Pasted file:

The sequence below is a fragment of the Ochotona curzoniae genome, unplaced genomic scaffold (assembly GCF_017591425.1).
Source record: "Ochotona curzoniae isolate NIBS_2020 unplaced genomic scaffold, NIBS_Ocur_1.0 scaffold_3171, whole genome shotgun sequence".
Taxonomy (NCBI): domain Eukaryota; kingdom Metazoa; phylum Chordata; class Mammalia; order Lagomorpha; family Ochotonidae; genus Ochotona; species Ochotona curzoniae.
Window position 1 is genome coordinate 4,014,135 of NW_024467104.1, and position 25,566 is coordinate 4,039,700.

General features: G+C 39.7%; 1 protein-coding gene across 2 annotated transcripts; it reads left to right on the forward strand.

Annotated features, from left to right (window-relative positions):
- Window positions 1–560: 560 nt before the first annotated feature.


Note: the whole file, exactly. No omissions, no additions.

The sequence below is a fragment of the Ochotona curzoniae genome, unplaced genomic scaffold (assembly GCF_017591425.1).
Source record: "Ochotona curzoniae isolate NIBS_2020 unplaced genomic scaffold, NIBS_Ocur_1.0 scaffold_3171, whole genome shotgun sequence".
Taxonomy (NCBI): domain Eukaryota; kingdom Metazoa; phylum Chordata; class Mammalia; order Lagomorpha; family Ochotonidae; genus Ochotona; species Ochotona curzoniae.
Window position 1 is genome coordinate 4,014,135 of NW_024467104.1, and position 25,566 is coordinate 4,039,700.

General features: G+C 39.7%; 1 protein-coding gene across 2 annotated transcripts; it reads left to right on the forward strand.

Annotated features, from left to right (window-relative positions):
- Window positions 1–560: 560 nt before the first annotated feature.